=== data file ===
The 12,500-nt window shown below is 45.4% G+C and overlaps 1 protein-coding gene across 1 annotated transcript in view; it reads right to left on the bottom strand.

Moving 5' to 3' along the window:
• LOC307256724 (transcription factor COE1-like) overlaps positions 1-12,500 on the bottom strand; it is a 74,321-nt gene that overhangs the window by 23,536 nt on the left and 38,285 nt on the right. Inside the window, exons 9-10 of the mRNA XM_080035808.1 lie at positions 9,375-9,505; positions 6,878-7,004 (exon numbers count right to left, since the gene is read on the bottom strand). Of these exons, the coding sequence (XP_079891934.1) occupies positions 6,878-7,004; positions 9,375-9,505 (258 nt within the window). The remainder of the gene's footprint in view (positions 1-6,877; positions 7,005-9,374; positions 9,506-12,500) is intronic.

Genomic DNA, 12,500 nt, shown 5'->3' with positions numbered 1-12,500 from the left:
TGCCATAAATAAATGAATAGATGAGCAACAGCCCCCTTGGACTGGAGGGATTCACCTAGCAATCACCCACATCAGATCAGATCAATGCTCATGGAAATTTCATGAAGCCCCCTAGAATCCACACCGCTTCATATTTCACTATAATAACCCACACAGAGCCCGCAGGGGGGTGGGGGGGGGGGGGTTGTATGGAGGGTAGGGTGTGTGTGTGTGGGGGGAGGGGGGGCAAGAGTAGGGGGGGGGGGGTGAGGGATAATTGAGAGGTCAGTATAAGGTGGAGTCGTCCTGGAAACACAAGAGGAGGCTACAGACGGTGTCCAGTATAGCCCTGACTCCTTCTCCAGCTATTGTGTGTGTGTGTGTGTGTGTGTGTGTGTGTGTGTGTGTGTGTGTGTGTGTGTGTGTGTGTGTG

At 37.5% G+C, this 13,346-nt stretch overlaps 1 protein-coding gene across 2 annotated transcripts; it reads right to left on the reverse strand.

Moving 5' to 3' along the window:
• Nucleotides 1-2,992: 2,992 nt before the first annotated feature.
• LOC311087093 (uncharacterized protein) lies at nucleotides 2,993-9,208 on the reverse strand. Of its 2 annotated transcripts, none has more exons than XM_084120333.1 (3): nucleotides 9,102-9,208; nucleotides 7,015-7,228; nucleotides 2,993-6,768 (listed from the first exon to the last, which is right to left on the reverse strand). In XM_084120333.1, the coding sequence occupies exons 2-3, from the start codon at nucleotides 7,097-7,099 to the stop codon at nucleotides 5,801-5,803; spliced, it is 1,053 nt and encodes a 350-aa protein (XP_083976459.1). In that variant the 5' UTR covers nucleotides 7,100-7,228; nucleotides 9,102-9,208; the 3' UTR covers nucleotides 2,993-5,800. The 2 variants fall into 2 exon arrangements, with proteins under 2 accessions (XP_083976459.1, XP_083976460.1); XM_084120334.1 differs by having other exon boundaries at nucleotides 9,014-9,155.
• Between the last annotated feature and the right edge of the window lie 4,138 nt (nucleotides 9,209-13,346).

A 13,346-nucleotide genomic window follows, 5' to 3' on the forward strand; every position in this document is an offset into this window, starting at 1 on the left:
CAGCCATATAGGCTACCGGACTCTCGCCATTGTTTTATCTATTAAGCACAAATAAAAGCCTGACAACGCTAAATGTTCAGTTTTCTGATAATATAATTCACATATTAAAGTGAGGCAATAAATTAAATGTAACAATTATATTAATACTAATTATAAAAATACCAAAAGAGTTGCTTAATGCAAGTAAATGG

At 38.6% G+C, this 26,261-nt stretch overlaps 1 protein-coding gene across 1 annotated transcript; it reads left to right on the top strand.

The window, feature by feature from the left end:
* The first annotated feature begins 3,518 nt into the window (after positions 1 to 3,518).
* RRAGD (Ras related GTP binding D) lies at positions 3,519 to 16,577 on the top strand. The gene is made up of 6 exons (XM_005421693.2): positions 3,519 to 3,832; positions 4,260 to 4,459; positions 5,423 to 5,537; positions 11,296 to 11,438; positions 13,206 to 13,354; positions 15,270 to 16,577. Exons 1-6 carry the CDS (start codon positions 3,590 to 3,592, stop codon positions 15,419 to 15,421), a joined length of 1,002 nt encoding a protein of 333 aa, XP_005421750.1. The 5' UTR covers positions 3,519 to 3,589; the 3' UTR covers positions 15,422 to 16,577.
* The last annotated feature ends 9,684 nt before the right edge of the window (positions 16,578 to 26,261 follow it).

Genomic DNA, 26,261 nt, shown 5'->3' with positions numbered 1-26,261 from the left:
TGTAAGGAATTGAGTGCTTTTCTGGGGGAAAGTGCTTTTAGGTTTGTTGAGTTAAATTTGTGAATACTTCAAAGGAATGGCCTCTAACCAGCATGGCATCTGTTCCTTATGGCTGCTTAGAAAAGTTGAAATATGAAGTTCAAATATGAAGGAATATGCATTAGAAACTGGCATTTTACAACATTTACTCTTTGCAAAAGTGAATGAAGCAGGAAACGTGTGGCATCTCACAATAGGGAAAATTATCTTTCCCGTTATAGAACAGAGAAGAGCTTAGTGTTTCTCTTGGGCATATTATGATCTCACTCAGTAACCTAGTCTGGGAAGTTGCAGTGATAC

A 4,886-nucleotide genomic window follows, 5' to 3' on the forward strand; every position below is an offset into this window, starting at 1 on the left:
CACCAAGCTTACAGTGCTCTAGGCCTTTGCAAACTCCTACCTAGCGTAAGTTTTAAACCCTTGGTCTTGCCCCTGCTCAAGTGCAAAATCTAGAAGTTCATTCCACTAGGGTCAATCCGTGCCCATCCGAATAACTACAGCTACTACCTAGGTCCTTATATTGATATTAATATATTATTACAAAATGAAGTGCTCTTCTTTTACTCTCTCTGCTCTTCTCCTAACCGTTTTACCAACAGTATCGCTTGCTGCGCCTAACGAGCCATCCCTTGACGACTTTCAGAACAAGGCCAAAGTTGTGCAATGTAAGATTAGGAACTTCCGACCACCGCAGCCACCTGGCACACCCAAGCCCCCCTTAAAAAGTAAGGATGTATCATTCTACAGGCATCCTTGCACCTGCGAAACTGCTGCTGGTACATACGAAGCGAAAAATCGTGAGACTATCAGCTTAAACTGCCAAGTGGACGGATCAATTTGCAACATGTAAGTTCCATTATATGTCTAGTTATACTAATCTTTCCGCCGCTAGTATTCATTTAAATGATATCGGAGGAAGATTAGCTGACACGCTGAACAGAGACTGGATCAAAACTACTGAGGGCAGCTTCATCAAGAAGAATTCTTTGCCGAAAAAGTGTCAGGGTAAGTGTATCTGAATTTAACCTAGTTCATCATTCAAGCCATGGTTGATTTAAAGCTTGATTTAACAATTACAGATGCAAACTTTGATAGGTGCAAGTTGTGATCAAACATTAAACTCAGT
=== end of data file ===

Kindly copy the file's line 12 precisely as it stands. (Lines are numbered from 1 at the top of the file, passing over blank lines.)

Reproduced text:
CAGCCATATAGGCTACCGGACTCTCGCCATTGTTTTATCTATTAAGCACAAATAAAAGCCTGACAACGCTAAATGTTCAGTTTTCTGATAATATAATTCACATATTAAAGTGAGGCAATAAATTAAATGTAACAATTATATTAATACTAATTATAAAAATACCAAAAGAGTTGCTTAATGCAAGTAAATGG